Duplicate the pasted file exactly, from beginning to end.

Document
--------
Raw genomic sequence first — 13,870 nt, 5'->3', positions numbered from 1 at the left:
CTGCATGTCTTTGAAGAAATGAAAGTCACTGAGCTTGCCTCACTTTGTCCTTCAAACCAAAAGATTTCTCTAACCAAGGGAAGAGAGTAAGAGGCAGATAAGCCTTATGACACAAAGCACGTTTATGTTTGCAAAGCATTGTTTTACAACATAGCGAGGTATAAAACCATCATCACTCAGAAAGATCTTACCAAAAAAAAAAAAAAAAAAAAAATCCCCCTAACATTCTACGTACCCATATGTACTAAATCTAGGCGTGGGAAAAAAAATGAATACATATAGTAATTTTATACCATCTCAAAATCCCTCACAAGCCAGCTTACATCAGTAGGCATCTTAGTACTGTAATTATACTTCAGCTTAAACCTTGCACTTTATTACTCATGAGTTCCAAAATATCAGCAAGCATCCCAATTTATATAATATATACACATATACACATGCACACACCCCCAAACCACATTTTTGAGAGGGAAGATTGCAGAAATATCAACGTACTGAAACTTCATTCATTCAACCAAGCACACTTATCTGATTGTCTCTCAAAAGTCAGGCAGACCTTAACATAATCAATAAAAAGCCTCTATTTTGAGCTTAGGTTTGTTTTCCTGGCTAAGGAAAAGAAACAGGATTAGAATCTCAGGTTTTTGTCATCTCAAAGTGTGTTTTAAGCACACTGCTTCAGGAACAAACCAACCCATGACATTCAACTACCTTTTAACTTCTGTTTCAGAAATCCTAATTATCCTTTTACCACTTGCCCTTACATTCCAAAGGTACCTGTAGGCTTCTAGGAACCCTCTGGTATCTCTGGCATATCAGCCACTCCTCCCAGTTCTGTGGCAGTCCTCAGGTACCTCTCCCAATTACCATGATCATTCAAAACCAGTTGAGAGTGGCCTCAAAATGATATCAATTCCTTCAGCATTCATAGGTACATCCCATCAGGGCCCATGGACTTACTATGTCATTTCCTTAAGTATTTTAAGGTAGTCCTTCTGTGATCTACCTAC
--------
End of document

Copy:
Raw genomic sequence first — 13,870 nt, 5'->3', positions numbered from 1 at the left:
CTGCATGTCTTTGAAGAAATGAAAGTCACTGAGCTTGCCTCACTTTGTCCTTCAAACCAAAAGATTTCTCTAACCAAGGGAAGAGAGTAAGAGGCAGATAAGCCTTATGACACAAAGCACGTTTATGTTTGCAAAGCATTGTTTTACAACATAGCGAGGTATAAAACCATCATCACTCAGAAAGATCTTACCAAAAAAAAAAAAAAAAAAAAAATCCCCCTAACATTCTACGTACCCATATGTACTAAATCTAGGCGTGGGAAAAAAAATGAATACATATAGTAATTTTATACCATCTCAAAATCCCTCACAAGCCAGCTTACATCAGTAGGCATCTTAGTACTGTAATTATACTTCAGCTTAAACCTTGCACTTTATTACTCATGAGTTCCAAAATATCAGCAAGCATCCCAATTTATATAATATATACACATATACACATGCACACACCCCCAAACCACATTTTTGAGAGGGAAGATTGCAGAAATATCAACGTACTGAAACTTCATTCATTCAACCAAGCACACTTATCTGATTGTCTCTCAAAAGTCAGGCAGACCTTAACATAATCAATAAAAAGCCTCTATTTTGAGCTTAGGTTTGTTTTCCTGGCTAAGGAAAAGAAACAGGATTAGAATCTCAGGTTTTTGTCATCTCAAAGTGTGTTTTAAGCACACTGCTTCAGGAACAAACCAACCCATGACATTCAACTACCTTTTAACTTCTGTTTCAGAAATCCTAATTATCCTTTTACCACTTGCCCTTACATTCCAAAGGTACCTGTAGGCTTCTAGGAACCCTCTGGTATCTCTGGCATATCAGCCACTCCTCCCAGTTCTGTGGCAGTCCTCAGGTACCTCTCCCAATTACCATGATCATTCAAAACCAGTTGAGAGTGGCCTCAAAATGATATCAATTCCTTCAGCATTCATAGGTACATCCCATCAGGGCCCATGGACTTACTATGTCATTTCCTTAAGTATTTTAAGGTAGTCCTTCTGTGATCTACCTAC